Covering the World in the Trump Era
By Jon Emont | February 08, 2017 | Taiwan
For American foreign correspondents, it’s become a familiar refrain: It’s difficult to get stories placed in the Trump era.
Right now, Washington, DC, might just be the most exciting correspondent’s post in the world. It used to be that American readers who wanted colorful tales of deep-seated ideological clashes, winner-takes- all politics, and large-scale ineptness would be forced to turn to the international pages. But now that American democracy is at a major inflection point (or, less optimistically, has just passed a major inflection point), all the drama that a reader would once have had to find in chaotic democracies like Nigeria, Indonesia, or Israel can now be found right at home. And when there is chaos in the United States – the world’s largest economy and primary backer of the global liberal order – it matters more.
The fact that American readers, and American editors, are going to be far more concerned about what goes on at home over the next few years has implications for those of us who do journalism for American publications abroad as well as for the subjects of our writing. I recently returned from a one-month IRP reporting fellowship where I followed Indonesian migrant workers around East Asia as they sought out jobs to care for the elderly. It’s harder to pitch stories on this theme than it was a few months ago: some of the magazines that have been my mainstays for human-rights reporting on neglected groups apologetically told me that they were too focused on Trump to have the bandwidth to deal with, in this case, Indonesian migrant workers. Fair enough. What’s going on in Washington could turn out to be world-historic. Issues related to Indonesian migrant workers are important, but mainly for the workers themselves.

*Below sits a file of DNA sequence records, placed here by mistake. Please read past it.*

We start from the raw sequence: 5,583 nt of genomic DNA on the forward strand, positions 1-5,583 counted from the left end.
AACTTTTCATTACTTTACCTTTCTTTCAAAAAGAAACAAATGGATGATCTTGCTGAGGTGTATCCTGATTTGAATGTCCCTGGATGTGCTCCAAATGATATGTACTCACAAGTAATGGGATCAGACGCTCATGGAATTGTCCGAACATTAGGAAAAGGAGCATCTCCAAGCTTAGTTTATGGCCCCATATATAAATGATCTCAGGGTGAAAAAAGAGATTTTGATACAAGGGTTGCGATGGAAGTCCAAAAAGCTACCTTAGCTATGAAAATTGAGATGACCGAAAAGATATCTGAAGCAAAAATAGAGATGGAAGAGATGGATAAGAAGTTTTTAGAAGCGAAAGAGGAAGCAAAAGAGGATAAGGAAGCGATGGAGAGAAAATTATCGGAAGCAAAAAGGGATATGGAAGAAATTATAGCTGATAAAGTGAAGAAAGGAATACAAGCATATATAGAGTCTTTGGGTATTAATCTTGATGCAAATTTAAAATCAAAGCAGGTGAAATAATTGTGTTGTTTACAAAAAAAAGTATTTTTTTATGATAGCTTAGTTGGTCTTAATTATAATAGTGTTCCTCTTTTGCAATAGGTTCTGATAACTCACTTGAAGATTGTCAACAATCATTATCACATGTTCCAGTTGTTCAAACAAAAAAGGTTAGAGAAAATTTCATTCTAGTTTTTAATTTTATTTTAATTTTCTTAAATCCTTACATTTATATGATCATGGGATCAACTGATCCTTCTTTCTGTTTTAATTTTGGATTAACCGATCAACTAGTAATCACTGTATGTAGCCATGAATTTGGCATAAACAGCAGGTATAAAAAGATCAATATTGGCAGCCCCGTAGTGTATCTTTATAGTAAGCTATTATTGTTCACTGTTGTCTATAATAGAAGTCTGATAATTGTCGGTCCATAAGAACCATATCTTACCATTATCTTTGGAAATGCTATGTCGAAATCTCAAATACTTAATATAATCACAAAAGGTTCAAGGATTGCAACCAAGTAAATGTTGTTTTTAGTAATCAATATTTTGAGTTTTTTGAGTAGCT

The reduced American interest in international news has negative implications nonetheless. Less interest in what’s happening abroad means less money supporting independent journalism abroad, which will make it even harder for foreign correspondents (especially freelancers like me) to earn our keep. Increasingly, we’ll seek to focus our reporting on issues that currently have the most resonance to American readers – topics relating to concerns over Trump’s immigration policy, for example, or to his foreign business partners.
But these stories might be less important to citizens of the countries we cover than what we usually write, and perhaps most worrying is what it means for the subjects of our reporting. In many countries without a free press – or where the press is under-resourced and oligarch-dominated – foreign correspondents feel less constrained and can paint a clearer and deeper picture of what is going on than the local press.
A recent case would be Myanmar, where recent abuses against Rohingya have been covered more thoroughly by foreign correspondents than by local media, much of which remains state-controlled. More reporting resources dedicated to the US likely means fewer reporting resources dedicated to places like Myanmar, which makes it that much easier for state institutions to commit human rights abuses. Equally, the power of the American press to influence foreign governments on stories about corruption and human rights abuses may diminish when the President of the United States, and his top aides, feel free to dismiss outlets like the New York Times as “pathetic” and spreaders of “fake news.” Foreign leaders who don’t appreciate our reporting can simply copy and paste from Trump’s speech rather than confronting the substance of the reports.
Are there any upsides to the current Trump fixation for American correspondents? It could be that the skills we have acquired abroad, ferreting out the truth in countries where the state line is often a lie, will make us very useful in Washington one day. And there are tactics to manage the challenges: one thing I plan to do is reach out to more UK and Australian publications. One of the many luxuries of being an English-speaking journalist is the option to tap into different media markets.
More optimistically, there are signs that the current attacks on the press at home have redoubled progressive Americans’ commitment to the press, leading to major jumps in subscription numbers for the Washington Post and New York Times. It’s likely both publications will re-invest that extra money in running investigations into the current administration. But it’s always possible some of that will go to paying for more good reporting abroad.